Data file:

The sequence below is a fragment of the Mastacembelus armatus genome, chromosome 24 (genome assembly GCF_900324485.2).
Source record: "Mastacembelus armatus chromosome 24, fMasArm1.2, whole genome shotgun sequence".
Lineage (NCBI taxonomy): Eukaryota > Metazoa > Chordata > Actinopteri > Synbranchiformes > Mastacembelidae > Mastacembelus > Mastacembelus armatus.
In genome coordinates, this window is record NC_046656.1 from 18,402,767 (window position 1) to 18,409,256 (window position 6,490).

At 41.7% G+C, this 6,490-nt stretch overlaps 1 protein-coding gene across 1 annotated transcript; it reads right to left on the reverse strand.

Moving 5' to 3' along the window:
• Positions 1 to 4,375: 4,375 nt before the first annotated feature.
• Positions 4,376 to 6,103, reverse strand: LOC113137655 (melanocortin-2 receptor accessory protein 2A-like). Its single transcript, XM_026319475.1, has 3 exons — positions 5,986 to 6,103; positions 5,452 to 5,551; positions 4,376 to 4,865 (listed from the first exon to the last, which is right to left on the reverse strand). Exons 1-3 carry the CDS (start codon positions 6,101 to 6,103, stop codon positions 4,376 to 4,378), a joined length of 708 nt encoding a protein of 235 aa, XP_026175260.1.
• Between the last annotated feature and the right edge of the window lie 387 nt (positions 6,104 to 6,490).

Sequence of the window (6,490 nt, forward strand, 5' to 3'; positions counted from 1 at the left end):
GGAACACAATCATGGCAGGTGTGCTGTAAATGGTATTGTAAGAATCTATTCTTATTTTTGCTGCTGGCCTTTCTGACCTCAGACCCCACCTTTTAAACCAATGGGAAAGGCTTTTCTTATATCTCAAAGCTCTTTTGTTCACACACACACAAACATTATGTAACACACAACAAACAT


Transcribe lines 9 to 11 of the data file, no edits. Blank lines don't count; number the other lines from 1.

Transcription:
• Between the last annotated feature and the right edge of the window lie 387 nt (positions 6,104 to 6,490).

Sequence of the window (6,490 nt, forward strand, 5' to 3'; positions counted from 1 at the left end):
GGAACACAATCATGGCAGGTGTGCTGTAAATGGTATTGTAAGAATCTATTCTTATTTTTGCTGCTGGCCTTTCTGACCTCAGACCCCACCTTTTAAACCAATGGGAAAGGCTTTTCTTATATCTCAAAGCTCTTTTGTTCACACACACACAAACATTATGTAACACACAACAAACAT